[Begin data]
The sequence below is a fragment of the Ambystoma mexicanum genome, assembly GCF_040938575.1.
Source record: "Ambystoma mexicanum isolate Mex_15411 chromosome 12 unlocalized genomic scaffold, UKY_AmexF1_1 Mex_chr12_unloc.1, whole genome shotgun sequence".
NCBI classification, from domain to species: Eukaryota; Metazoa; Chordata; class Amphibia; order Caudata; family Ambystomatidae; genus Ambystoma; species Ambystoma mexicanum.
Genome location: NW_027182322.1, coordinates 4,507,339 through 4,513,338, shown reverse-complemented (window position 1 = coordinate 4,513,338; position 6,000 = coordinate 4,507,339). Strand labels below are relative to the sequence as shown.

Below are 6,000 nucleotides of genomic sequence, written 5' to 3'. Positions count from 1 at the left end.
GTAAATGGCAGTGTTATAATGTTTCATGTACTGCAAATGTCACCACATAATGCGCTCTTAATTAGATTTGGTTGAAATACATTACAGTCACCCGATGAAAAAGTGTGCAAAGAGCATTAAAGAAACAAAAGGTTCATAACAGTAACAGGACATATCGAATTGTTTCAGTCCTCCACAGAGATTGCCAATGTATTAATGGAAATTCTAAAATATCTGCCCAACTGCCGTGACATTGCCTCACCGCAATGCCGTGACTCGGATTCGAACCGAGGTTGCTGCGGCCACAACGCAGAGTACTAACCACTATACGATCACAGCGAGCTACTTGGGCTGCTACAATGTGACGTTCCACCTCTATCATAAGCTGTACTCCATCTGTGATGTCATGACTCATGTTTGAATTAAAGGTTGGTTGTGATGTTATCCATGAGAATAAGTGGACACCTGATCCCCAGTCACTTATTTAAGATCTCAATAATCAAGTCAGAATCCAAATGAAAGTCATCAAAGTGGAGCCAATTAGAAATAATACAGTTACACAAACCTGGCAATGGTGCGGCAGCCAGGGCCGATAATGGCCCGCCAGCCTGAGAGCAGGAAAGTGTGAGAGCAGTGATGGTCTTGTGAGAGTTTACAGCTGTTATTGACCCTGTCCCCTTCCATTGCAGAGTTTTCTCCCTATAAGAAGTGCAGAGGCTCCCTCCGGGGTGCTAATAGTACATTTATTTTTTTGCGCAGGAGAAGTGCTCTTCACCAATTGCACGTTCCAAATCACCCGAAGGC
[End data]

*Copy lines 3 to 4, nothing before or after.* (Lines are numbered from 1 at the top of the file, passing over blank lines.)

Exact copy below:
NCBI classification, from domain to species: Eukaryota; Metazoa; Chordata; class Amphibia; order Caudata; family Ambystomatidae; genus Ambystoma; species Ambystoma mexicanum.
Genome location: NW_027182322.1, coordinates 4,507,339 through 4,513,338, shown reverse-complemented (window position 1 = coordinate 4,513,338; position 6,000 = coordinate 4,507,339). Strand labels below are relative to the sequence as shown.